Hanover Research reported similar impacts in the Manufacturing and Wholesale & Trade industries: negative impacts include decreases in sales (48 percent), demand (41 percent) and productivity (34 percent), along with supply chain disruption (34 percent).

Chung said that, as with the gradual increase in VMT, in Manufacturing and Wholesale & Trade more companies anticipate an increase in their organizations’ topline, while fewer companies anticipate a decrease in the next three months:

Finally, Hanover finds that companies are largely in a “wait and see” mode in these industries:

Given the state of uncertainty of further Covid-19 incidence development, government restrictions, and reopening plans, Chung stated it is not surprising that companies are taking this approach. That one-sixth of companies do not have a plan is unexpected.

Legal considerations for auto care industry businesses

As the auto care industry continues to serve customers, many shop and factory owners have contacted their legal counsel on appropriate practices and potential liability, according to Chung. Auto Care’s legal team advises that “While there is no foolproof way to insulate a business from liability, taking reasonable steps and implementing governmental recommendations on social distancing and other preventative measures (PPE, etc.) will enable a business owner to demonstrate reasonableness and social responsibility.”

Shop owners and facility managers should be mindful of adhering to the most stringent applicable laws in considering their duty to provide a healthful and safe workplace for their employees. Beyond the general OSHA requirement to maintain a safe workplace, owners and managers should be cautious to avoid raising issues related to discrimination, leave (paid and unpaid), wage and hour requirements, immigration, whistleblower protection, health and safety recordkeeping and reporting, workers’ compensation, and requirements to post notices related to new laws and regulations.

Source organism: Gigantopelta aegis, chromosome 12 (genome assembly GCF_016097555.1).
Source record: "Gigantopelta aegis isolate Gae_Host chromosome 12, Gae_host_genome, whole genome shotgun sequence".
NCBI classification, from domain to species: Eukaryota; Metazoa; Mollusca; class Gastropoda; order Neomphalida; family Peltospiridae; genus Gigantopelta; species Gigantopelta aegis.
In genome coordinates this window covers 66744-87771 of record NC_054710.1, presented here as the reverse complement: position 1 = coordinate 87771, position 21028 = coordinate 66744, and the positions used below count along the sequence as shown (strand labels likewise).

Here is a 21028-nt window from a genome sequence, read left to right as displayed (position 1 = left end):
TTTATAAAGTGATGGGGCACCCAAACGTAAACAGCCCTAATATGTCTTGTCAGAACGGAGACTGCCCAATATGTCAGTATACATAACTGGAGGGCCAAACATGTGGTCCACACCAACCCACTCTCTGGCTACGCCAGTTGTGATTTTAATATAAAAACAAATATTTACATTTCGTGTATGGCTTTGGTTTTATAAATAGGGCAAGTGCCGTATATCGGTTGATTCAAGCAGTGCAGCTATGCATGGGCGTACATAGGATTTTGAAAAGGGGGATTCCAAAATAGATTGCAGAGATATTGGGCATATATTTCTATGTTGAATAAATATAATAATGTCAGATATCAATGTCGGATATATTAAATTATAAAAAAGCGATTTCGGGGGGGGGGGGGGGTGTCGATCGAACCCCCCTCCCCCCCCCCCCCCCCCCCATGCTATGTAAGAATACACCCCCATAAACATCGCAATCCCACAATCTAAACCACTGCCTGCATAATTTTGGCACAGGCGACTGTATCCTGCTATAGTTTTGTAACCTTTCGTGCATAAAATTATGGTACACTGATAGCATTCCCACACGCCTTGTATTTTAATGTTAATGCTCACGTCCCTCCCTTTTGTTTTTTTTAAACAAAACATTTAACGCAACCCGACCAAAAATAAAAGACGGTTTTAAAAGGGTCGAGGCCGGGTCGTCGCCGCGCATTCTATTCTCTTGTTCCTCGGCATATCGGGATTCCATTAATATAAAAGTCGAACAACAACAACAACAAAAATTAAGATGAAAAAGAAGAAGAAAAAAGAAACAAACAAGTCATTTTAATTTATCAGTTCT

Social distancing practices that many establishments have implemented include proximity of workers to each other and customers, prohibition of physical contact and sharing equipment, use of personal protective equipment, providence of cleaning/disinfection supplies, staggered scheduling, and limitations on gatherings (e.g., meetings). 

Naturally, business owners are concerned, Chung said, with the potential for being held liable in the event a customer claims being infected with Covid-19 as a result of entering the premises of a business establishment. It is worth noting that in some jurisdictions an individual is deemed to “assume the risk” when voluntarily subjecting himself or herself to a known peril — but even in these circumstances the facility owner must take objectively reasonable steps to protect the public. 

As such, an individual may reasonably be viewed as bearing responsibility with news/media coverage of Covid-19 and related recommendations and orders to avoid unnecessary travel and to practice social distancing.

Another issue is where, when and how was Covid-19 contracted, Chung added.  It will be difficult for customers to prove causation given the nature of the virus and the ongoing inability to pinpoint where and when people have contracted the virus.

As stated above, taking reasonable steps and implementing governmental recommendations on social distancing will enable a business owner to demonstrate reasonableness and social responsibility. Businesses are urged to consult with their own legal counsel to obtain advice applicable to their specific circumstances.